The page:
On Tuesday, March 31 at night President Maduro, during the activation of the Council of State to fight the Coronavirus, mentioned the incident saying that it was an act of piracy because the Venezuelan navy vessel was practicing the international protocol use in cases when ships are found in territorial waters of Venezuela and invited the Resolute to dock in Margarita Island.

President Maduro questioned the use of peace protocols in moments when Venezuela is being threatened by the United States with military actions and let the audience know that this incident had a tail. He said that the protocols of engagement should be revised under current circumstances.

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In the same event, Vladimir Padrino Lopez, Minister of Defense provided more details, he labeled the incident also as an act of piracy practiced by a tourist cruise ship and mentioned that is was unclear what use was being made of that ship at that time. He reported that when radar detected the Resolute 7 miles from La Tortuga island, the CEOFAN sent the Naiguata patrol ship. The Naiguata, following international protocol, invited the Resolute to dock in Margarita Island and they accepted at the beginning but at some point the Resolute crew changed its mind, increased speed, provoking a collision with the Naiguata and causing its sinking.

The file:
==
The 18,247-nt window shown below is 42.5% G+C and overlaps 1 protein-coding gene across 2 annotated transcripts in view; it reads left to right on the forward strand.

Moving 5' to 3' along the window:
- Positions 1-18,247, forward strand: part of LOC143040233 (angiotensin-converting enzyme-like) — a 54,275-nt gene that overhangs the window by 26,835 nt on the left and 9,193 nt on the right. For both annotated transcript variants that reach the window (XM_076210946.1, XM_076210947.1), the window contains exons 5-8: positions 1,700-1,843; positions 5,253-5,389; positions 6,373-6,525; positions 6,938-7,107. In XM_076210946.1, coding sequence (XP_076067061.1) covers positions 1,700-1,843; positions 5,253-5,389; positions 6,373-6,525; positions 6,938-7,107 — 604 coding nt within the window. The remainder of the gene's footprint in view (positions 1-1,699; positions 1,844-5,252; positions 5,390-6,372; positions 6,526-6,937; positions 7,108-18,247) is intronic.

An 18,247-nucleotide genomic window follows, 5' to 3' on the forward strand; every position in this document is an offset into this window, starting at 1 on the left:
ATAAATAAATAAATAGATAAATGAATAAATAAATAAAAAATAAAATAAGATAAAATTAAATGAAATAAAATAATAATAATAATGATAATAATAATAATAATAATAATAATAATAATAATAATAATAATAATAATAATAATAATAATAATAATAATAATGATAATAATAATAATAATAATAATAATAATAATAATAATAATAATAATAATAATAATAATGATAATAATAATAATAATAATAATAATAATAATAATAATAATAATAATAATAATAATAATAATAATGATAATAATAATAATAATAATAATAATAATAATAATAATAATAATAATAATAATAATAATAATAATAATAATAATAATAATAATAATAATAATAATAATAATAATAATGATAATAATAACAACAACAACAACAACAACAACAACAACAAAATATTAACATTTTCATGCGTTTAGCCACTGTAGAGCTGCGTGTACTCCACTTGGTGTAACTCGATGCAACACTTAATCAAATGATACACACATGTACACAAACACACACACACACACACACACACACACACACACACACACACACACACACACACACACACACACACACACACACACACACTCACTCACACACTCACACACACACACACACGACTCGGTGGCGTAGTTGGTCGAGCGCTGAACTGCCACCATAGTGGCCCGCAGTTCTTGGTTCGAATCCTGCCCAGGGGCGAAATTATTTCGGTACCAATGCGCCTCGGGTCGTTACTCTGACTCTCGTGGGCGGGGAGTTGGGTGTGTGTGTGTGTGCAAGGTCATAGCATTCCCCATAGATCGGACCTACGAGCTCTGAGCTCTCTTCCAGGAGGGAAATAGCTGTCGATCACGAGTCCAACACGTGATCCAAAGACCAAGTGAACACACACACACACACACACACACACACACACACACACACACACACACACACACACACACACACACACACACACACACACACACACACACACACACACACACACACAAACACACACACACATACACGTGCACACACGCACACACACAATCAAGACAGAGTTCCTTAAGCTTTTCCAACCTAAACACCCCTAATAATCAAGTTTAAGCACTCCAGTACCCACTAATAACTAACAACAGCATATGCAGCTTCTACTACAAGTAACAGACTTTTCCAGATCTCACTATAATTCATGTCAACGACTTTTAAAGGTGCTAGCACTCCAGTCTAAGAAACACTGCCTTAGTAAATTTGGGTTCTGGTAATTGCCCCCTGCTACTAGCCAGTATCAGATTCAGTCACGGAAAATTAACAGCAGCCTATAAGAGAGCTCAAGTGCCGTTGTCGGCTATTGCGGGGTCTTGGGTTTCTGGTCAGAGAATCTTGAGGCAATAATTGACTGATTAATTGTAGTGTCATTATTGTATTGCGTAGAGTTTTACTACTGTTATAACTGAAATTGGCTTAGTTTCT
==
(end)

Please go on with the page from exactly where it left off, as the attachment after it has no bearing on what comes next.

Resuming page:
On Wednesday, April 1st, Columbia Cruise Services, owner of the resolute published an unusual statement on their website more similar to a Miami Herald piece on Venezuela than a statement made by a law abiding organization.

Here are some of its relevant elements:

  • RCGS Resolute has been subject to an act of aggression by the Venezuelan Navy in international waters.
  • As the RCGS RESOLUTE was sailing in international waters at that time, the Master wanted to reconfirm this particular request resulting into a serious deviation from the scheduled vessel’s route.
  • While the Master was in contact with the head office, gun shots were fired and, shortly thereafter, the navy vessel approached the starboard side at speed with an angle of 135° and purposely collided with the RCGS RESOLUTE.
  • Only after receiving the order to resume passage full ahead by the MRCC and that further assistance is not required, the RCGS RESOLUTE, currently safely moored in the port of Willemstad

Thursday, April 1st, at night, a few hours after Trump’s regime announced the decision of redoubling the US military presence in the Caribbean under an alleged fight again drug trafficking, President Maduro provided more detail on the incident and indicated that on the ship there are 160 passengers and that Curacao authorities have not been able to enter the ship.

“Connecting the dots on recent US aggression against Venezuela, the need of Washington to urgently find a diversion from the catastrophic coronavirus crisis that is being faced by the US people and knowing a bit of the history of Cuba’s Bay of Pigs incident, one can only think of a real possibility of an attempt to deploy mercenaries in Venezuelan shores in another desperate maneuver from the US, to undermine the solid leadership of President Maduro that in recent days have been growing due to his competent handling of the fight against Coronavirus,” an analyst said to OT.

Featured image: Referential image not respecting proportions of the Naiguata and the Resolute. The Resolute is 5 times heavier than the Naiguata.

OT/JRE/EF